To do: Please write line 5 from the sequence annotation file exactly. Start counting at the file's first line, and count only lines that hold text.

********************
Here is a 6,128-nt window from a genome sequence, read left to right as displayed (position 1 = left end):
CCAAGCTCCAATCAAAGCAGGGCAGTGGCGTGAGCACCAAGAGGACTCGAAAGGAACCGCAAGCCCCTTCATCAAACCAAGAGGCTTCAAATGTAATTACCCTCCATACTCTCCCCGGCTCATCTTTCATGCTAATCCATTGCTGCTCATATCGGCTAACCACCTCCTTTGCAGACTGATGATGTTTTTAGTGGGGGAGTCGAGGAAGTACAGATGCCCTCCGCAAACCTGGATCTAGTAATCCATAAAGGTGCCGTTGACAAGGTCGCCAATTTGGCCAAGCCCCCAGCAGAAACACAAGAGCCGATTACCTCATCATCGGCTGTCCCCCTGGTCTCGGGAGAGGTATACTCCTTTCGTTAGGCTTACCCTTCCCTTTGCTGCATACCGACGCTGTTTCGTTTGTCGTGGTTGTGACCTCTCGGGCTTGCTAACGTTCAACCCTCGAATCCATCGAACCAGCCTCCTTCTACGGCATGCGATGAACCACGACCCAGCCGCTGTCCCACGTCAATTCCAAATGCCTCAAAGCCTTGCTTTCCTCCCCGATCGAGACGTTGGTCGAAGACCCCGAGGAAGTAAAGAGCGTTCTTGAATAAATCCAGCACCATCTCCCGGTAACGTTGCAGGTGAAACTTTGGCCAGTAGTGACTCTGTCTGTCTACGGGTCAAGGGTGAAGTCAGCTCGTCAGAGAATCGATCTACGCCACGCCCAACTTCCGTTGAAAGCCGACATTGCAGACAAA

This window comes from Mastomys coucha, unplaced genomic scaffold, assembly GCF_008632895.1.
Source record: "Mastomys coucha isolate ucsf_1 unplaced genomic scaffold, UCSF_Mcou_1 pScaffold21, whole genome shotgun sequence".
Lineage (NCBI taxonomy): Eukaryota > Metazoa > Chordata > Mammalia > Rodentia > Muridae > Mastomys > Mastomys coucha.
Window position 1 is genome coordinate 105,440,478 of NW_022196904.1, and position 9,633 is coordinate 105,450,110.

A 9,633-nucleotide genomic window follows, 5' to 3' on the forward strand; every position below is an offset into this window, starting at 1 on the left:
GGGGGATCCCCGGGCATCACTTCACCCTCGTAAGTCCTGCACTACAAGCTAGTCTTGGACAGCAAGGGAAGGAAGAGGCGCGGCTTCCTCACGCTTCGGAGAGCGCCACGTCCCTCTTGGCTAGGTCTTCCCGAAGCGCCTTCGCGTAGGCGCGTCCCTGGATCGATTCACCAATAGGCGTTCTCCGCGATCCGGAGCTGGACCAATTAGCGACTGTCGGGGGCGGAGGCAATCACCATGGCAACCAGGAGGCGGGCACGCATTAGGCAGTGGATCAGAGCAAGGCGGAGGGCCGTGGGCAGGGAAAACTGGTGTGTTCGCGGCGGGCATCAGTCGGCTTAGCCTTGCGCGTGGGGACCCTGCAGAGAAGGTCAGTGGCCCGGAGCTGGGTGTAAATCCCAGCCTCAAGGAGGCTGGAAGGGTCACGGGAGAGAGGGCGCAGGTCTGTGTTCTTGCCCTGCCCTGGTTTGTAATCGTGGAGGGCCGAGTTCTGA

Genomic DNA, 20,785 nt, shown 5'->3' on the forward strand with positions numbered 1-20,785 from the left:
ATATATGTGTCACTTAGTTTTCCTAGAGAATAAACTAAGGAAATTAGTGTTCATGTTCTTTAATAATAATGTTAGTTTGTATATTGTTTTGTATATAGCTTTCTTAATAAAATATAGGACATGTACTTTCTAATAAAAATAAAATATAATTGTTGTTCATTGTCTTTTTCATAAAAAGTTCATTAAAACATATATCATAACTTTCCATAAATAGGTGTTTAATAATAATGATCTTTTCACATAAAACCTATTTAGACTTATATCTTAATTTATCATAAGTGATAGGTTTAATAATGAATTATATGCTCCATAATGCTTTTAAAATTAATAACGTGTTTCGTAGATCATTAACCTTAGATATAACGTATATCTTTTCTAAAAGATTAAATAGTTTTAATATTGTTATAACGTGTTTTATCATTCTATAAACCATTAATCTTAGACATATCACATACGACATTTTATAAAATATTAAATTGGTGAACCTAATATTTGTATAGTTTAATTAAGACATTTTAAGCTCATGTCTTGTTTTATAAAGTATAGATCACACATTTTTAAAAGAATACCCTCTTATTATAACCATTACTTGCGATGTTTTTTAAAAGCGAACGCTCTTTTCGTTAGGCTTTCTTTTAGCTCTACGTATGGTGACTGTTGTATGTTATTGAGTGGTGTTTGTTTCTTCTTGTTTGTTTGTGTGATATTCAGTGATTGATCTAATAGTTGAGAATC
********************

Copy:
Lineage (NCBI taxonomy): Eukaryota > Metazoa > Chordata > Mammalia > Rodentia > Muridae > Mastomys > Mastomys coucha.